But what are we to do when we're met with someone who is unwilling to lay down their arms of protection even when we've humbly chosen to lay down our own? How are we to wisely respond when they bear those arms with a sly self-preservation that declines to surrender to any possibility of their having sinned? What are we to do when a prideful grip on that self-preservation binds them to self enough to blind them to their own blindness? And even more challenging, how do we respond when the slickest of prideful protections is engaged— the one that comes with denial any problem exists even as others are warmly pulled in and we're coldly pushed out? 

First, it's important to understand just how strongly our own heart is bent to the idolatrous maintenance of kingship. We resist being dethroned, and only the humbling grace of the Cross can supplant that desiring. If our sense of worth has in any way become tied to the sense of personal power we enjoy because of our position or prestige, our wealth or wisdom, our insight or intelligence— difficult disagreement is often what God mercifully uses to expose that idolatry. Not any 'ole disagreement, but disagreement that comes with perceived threat to that personal power. Threat that comes with strong temptation to take the stand as a proud defender instead of to take a seat as a humble learner. Threat that causes our inner attorney to salivate over the possibility of sidestepping humiliation, even if it means promoting ourselves as a rich caretaker of truth to avoid being penalized as a poor caretaker of people. 

I'm a maximizer who thrives on helping people to be the best version of themselves. When I see misalignment between words and actions, I'm driven to challenge those I love just as I'm driven to continually challenge myself. Through the years I've been confronted with my own dire need of learning to rightly respond when this desire to help is thwarted because of being received as a threat. I'm gifted at sniffing out the pride in these cold receptions of self-preservation, because I have much experience snuffing out my own. It's taken much sanctifying grace to be shaped into a better snuffer than a sniffer. But like a dog on a bone, my flesh can hunger to stand up for relational honesty enough to keep pushing long after it's been made clear a person has no intention to humbly stand down. Confessing my own sinfulness in this pressing, God keeps graciously growing me in the process of learning to enjoy respectful retreats with a restful trusting in his power instead of a restless turning to my own.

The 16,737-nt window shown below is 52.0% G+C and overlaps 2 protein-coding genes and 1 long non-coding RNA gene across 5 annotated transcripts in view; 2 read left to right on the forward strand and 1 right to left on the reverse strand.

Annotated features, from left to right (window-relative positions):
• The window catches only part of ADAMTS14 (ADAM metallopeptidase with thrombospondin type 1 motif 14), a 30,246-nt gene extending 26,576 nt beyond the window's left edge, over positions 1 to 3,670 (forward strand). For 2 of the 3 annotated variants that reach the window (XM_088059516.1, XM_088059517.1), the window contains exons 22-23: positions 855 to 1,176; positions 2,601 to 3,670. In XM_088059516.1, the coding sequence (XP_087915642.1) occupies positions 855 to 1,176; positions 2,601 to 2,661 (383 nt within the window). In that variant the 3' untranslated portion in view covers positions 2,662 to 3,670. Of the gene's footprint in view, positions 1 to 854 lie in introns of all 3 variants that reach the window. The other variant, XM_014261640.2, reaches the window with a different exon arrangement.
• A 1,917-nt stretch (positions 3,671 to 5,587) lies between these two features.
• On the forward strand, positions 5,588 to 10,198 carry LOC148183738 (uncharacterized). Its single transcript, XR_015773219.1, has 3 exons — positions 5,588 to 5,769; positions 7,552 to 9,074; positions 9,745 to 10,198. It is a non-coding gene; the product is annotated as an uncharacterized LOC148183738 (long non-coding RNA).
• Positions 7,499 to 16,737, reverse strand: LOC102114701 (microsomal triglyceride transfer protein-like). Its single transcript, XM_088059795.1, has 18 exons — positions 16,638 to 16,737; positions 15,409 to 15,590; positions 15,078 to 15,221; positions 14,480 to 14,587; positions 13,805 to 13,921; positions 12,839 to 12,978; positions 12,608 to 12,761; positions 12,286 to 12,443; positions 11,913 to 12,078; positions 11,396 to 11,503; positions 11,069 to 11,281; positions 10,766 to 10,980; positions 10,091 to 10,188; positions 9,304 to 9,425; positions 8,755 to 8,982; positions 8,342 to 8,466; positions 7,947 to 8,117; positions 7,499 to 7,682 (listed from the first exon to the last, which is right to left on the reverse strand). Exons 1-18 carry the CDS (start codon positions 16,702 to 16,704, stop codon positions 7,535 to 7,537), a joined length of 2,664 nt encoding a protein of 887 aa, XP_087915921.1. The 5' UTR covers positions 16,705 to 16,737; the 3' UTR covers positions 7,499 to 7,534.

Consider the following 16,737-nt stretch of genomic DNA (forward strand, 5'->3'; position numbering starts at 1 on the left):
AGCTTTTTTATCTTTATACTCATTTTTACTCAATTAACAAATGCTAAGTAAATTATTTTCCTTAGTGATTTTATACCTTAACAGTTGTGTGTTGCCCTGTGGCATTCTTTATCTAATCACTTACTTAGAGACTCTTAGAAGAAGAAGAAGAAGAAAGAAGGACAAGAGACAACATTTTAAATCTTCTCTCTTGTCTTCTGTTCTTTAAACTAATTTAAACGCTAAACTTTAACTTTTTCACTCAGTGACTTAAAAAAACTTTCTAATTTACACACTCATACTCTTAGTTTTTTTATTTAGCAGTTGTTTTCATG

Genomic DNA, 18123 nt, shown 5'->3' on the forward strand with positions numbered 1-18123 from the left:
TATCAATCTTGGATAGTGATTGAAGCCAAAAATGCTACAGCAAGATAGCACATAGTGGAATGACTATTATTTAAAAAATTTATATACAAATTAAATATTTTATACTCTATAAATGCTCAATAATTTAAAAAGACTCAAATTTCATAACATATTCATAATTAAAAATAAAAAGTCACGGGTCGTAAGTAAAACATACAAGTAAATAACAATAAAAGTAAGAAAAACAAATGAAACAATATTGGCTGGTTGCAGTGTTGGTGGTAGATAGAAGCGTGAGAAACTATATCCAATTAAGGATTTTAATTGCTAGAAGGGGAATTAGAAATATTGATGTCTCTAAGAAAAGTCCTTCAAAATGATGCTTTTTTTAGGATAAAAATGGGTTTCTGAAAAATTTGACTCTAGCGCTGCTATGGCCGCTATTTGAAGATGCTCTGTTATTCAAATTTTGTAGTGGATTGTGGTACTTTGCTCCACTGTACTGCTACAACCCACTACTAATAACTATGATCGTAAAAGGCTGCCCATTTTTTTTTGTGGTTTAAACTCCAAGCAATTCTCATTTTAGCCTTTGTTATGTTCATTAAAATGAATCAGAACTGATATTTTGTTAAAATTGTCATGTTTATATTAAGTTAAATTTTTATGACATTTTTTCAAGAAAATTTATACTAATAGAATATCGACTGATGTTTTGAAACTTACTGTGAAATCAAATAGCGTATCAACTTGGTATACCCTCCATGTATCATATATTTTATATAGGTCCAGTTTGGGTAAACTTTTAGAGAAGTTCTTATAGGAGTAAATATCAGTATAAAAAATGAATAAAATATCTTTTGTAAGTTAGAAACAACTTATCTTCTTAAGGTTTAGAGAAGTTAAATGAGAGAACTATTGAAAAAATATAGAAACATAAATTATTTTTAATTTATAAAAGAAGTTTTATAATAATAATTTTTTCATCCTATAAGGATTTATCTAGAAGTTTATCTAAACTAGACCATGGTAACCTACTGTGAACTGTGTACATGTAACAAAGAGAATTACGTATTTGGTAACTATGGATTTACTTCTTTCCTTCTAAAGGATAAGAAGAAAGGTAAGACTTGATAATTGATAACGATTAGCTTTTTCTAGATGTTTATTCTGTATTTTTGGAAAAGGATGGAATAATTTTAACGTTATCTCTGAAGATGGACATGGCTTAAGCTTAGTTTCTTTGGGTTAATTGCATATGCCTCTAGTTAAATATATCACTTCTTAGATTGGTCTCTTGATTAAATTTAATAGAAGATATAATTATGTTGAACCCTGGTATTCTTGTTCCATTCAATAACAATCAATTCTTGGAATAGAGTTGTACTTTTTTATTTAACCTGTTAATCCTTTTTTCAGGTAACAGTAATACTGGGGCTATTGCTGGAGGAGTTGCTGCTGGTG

But practically, what do we do if we're met with someone whose threat against their identity and personal power has sent them into protective lockdown? The most effective steps are first and foremost found in embracing the relational instruction of Romans 12:10 that tells us to "love one another with brotherly affection and outdo one another in showing honor." That means taking the lead in living out love by showing a pattern of warmly reaching out, kindly requesting hearings, and humbly repenting when we err in the process. That means taking the lead in showing kindness with a determination to be proactive more than reactive.